In many cultures, parents have historically been regarded as having the right and duty to physically punish their naughty children in order to teach appropriate behaviour but researchers point out that corporal punishment  has the opposite effect, leading to more violent behaviour in children and less long-term respect. Other adversarial effects, such as depression, anxiety, antisocial behaviour, and increased risk of physical abuse, have also been connected to the use of corporal punishment by parents. Evidence also shows that spanking, while nominally for the purpose of discipline, are inconsistently applied, often being used when parents are angry or under stress.

International human-rights and treaty bodies have advocated an end to all forms of corporal punishment, arguing that it violates children's dignity and right to physical integrity. A 2013 study at the University of New Hampshire found that children across numerous cultures who were spanked committed more crimes as adults than children who were not spanked, regardless of the quality of their relationship to their parents.

While Religious Freedom should be valued, such beliefs cannot defend practices which breach the rights of others, including children’s rights to respect for their physical integrity and human dignity.

The Royal Australasian College of Physicians has urged that physical punishment of children be outlawed in Australia, stating that is a violation of children's human rights to exempt them from protection against physical assault. The Australian Psychological Society holds that corporal punishment of children is an ineffective method of deterring unwanted behaviour this is also the position of the Canadian Paediatric Society and the Royal College of Paediatrics and Child Health of the United Kingdom.

The American Academy of Pediatrics (AAP) has stated that "Corporal punishment is of limited effectiveness and has potentially deleterious side effects". They recommend that parents be "encouraged and assisted in the development of methods other than spanking for managing undesired behaviour".

Most of the mainstream faith communities worldwide are now supporting moves to eliminate all violence against children, in 2006, a group of 800 religious leaders at the World Assembly of Religions for Peace in Kyoto, Japan endorsed a statement urging governments to adopt legislation banning all corporal punishment of children. Some 39 countries prohibit corporal punishment in all settings, including at home, where most abuse occurs. Those nations range from Sweden and Germany to South Sudan and Turkmenistan.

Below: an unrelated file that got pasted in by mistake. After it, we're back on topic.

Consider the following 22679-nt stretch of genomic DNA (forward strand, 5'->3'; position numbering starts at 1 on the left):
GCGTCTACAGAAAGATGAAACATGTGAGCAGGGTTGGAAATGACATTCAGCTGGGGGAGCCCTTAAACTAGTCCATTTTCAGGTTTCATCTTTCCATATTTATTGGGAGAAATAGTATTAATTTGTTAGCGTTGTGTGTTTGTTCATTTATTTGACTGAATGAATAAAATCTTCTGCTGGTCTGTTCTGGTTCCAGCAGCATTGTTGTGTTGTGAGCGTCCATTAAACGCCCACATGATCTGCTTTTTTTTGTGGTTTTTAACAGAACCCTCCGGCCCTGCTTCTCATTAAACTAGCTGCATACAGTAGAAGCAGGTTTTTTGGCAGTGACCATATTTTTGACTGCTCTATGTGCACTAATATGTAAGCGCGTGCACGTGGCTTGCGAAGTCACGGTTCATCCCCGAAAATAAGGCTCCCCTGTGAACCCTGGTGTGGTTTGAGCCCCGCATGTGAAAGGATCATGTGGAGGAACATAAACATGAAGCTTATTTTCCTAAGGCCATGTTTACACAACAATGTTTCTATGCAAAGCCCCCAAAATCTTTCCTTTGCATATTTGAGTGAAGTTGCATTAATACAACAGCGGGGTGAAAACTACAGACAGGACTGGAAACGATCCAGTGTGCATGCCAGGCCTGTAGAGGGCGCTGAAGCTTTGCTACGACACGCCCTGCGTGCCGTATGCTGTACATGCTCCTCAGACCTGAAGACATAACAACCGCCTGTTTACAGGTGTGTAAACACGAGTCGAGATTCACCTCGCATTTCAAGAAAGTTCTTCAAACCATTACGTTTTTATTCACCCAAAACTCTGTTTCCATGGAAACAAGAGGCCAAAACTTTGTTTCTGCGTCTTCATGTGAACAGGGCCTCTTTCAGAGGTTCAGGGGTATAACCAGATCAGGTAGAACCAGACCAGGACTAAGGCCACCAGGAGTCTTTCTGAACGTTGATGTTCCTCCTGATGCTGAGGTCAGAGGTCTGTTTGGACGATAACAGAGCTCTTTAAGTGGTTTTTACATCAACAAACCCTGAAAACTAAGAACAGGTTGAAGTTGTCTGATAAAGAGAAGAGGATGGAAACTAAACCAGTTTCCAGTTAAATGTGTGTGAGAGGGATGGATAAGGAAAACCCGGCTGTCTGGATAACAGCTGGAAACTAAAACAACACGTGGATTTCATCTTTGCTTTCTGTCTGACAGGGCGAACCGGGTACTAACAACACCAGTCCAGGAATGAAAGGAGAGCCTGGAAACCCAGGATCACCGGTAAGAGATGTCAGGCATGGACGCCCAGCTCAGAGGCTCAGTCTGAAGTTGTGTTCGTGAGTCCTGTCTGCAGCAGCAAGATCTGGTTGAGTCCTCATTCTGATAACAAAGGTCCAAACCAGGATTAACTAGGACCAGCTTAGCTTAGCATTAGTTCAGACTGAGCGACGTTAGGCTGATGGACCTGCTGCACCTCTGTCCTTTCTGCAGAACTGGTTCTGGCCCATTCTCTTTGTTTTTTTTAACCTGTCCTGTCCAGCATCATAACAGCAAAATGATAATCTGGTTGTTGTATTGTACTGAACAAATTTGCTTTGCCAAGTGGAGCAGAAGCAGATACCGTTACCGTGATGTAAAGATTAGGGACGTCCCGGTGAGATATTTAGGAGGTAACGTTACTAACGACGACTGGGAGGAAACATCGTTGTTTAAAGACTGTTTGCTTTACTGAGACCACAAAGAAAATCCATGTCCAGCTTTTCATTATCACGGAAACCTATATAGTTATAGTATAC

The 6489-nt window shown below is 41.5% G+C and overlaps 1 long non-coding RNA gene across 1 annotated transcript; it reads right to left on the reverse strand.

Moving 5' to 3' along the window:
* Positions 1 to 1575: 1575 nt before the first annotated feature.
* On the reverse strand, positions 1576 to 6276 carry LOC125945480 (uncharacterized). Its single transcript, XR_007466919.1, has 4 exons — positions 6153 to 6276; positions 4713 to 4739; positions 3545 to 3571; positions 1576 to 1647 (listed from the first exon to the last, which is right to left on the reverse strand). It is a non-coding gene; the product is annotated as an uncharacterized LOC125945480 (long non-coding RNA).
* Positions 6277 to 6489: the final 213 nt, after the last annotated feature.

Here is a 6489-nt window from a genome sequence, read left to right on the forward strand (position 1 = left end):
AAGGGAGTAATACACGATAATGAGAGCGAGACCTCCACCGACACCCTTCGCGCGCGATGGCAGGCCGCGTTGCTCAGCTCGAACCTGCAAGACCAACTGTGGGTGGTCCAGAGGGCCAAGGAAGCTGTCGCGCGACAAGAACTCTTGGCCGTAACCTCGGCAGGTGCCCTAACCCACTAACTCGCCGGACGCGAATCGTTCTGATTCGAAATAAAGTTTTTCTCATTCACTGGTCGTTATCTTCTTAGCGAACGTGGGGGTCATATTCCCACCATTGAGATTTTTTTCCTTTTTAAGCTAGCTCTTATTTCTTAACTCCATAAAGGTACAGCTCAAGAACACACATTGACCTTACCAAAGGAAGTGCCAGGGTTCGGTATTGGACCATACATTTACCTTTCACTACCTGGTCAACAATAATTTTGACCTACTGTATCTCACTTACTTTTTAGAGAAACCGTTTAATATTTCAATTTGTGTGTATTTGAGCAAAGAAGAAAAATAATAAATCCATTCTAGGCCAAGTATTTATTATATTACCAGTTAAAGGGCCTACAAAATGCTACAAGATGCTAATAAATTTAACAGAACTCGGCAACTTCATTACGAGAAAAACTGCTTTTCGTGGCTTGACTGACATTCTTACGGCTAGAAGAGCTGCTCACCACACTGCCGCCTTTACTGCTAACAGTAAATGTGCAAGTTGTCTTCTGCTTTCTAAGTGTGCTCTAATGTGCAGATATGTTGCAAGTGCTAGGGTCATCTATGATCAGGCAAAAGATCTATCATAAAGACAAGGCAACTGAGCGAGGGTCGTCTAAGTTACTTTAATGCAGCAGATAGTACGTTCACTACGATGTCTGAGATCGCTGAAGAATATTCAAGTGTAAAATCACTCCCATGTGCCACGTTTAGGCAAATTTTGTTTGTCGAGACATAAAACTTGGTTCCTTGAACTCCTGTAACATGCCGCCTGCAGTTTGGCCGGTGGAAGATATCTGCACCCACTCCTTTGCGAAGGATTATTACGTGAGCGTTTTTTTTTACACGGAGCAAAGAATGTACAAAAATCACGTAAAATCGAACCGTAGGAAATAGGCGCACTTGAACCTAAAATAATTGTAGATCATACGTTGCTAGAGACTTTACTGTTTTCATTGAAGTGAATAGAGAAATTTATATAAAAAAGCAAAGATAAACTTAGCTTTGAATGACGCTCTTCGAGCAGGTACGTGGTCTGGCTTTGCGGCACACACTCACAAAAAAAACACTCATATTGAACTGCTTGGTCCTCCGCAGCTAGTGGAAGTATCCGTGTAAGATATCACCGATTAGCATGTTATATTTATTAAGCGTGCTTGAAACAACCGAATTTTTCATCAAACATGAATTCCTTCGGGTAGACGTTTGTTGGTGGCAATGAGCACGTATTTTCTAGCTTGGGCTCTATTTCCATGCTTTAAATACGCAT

South Africa is a deeply patriarchal society with strongly held traditional and conservative views on the right and proper place of women and children, and a  degree of gender inequality. This feeds directly into the high levels of violence which currently bedevil South African society. South Africa is a violent society with among the highest-recorded levels of rape, domestic violence, intimate femicide, family murders and community violence.

The Department of Social Development proposed amendments to our Children’s Act, which will soon become law, the amendments, are as follows:

“1(1) A person who has care of a child, including a person who has parental responsibilities and rights in respect of the child, must respect, promote and protect to the fullest extent possible, the child’s right to physical and psychological integrity as conferred by section 12(1)(c), (d) and (e) of the Constitution.

1(2) No child may be subjected to corporal punishment or be punished in a cruel, inhuman or degrading way.

1(3) The common law defence of reasonable chastisement available to persons referred to in subsection (1) in any court proceeding is hereby abolished.

1(4) A parent, care-giver or any person holding parental responsibilities and rights in respect of a child who is reported for subjecting such child to inappropriate forms of punishment must be referred to an early intervention service as contemplated in section 144.

2 The Department must take all reasonable steps to ensure that— (a) education and awareness-raising programmes concerning the effect of section [1(1) and 1(2)] are implemented throughout the Republic; and (b) programmes promoting appropriate discipline are available throughout the Republic".

It was also proposed that the terms ‘positive discipline’ and ‘positive parenting’ be defined in the definitions section (section 1) of the Act.

It seems that the way that we parent children is going to change. A prohibition against corporal punishment will allow that parents can be held accountable when they assault the children with whose care they have been charged. But, no matter how one looks at it, this is a matter of huge debate and the Church now has 45 days to lodge an appeal. It remains to be seen what the final outcome will be.

Bertus Preller

Family Law Attorney - Cape Town

Twitter: @bertuspreller

Facebook: Divorceattorneys

Website: Bertus Preller & Associates Inc.